When asked about projected participation by co-chair Rep. Jeff Wardlaw, R-Hermitage, Salas-Ford said she doesn’t anticipate they’ll reach the first-year participation cap unless there’s a huge influx of submissions in the last week of the application period, which ends Aug. 1.

Students can continue applying after that date, but their acceptance into the program will be contingent upon available funds. 

Arkansas private schools navigate new voucher application process

Inaugural year eligibility includes students with disabilities, students experiencing homelessness, students attending an “F”- rated school or school in need of Level 5 support, foster children, children of active duty military members, Succeed Scholarship recipients and first-time kindergarteners. The Succeed Scholarship program was folded into the EFA program.

According to the emergency rules, students enrolled in the program shall remain eligible until they enroll full-time in a public school, graduate from high school or turn 21.

Private schools must have been in operation for at least one year to participate in the EFA program or provide a statement by a certified public accountant confirming the school is insured and has sufficient capital or credit to operate in the upcoming school year. A school can also file a surety bond or letter of credit with ADE for the amount equal to the account funds needed by the school for any quarter.

A listing of participating schools and service providers names, qualifying materials, services offered and relevant credentials will be made available on ADE’s website, according to the emergency rules.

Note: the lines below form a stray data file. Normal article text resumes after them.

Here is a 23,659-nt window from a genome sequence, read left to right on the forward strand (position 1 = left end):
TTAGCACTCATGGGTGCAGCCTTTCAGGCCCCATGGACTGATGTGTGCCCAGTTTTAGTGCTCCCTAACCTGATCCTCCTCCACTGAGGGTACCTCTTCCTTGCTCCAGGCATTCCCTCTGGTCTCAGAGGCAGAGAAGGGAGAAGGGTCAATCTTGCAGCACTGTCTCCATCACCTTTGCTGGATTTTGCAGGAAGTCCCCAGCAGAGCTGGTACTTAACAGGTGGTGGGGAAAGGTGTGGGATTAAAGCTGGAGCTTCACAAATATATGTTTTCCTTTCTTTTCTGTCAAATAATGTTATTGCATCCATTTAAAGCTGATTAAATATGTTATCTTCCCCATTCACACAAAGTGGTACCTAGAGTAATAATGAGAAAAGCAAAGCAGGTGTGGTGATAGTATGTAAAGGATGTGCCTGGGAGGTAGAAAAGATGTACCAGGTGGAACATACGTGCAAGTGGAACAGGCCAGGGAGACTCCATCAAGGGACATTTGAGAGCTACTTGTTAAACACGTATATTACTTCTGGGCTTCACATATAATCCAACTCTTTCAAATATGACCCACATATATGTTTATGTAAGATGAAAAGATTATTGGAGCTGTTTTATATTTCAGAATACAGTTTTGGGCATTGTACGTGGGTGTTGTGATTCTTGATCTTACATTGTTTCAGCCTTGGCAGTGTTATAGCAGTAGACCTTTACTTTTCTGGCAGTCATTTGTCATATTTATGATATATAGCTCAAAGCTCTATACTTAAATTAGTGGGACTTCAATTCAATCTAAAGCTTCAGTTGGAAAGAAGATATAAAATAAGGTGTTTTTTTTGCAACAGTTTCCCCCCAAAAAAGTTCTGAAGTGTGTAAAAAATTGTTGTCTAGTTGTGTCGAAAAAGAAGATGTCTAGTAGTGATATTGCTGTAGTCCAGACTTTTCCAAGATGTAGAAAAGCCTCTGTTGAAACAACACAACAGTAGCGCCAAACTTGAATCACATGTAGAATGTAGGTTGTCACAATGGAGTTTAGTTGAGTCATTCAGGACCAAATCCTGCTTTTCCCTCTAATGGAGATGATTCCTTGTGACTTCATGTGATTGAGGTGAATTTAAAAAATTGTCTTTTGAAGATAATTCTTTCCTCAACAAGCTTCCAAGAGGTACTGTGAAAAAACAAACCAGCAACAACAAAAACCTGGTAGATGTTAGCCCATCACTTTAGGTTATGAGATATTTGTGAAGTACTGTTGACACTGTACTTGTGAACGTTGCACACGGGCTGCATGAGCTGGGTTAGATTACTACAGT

ADE must also administer a survey to account holders to assess their satisfaction with the administration of the program. The rules require that the survey open no later than Feb. 1, 2024 and close no sooner than March 31, 2024.  

Implementation of the EFA program has been delayed due to a lawsuit challenging the effective date of the LEARNS Act. A Pulaski County circuit judge last month invalidated the law’s emergency clause, which would have allowed it to go into effect immediately instead of 91 days after the end of the legislative session. 

The Arkansas Supreme Court last week granted Arkansas Attorney General Tim Griffin’s request to expedite his appeal of the ruling. The high court’s decision is likely to come after the law takes effect on Aug. 1.

Gov. Sarah Huckabee Sanders’ newly-appointed justice Cody Hiland recused himself from the case last week. Sanders has appointed Cory Cox as a special justice to replace Hiland on the case.

Cox was a chief of staff for former Attorney General Leslie Rutledge and a former law partner of Hiland.


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Antoinette Grajeda
Antoinette Grajeda

Antoinette Grajeda is a multimedia journalist who has reported since 2007 on a wide range of topics, including politics, health, education, immigration and the arts for NPR affiliates, print publications and digital platforms. A University of Arkansas alumna, she earned a bachelor’s degree in print journalism and a master’s degree in documentary film.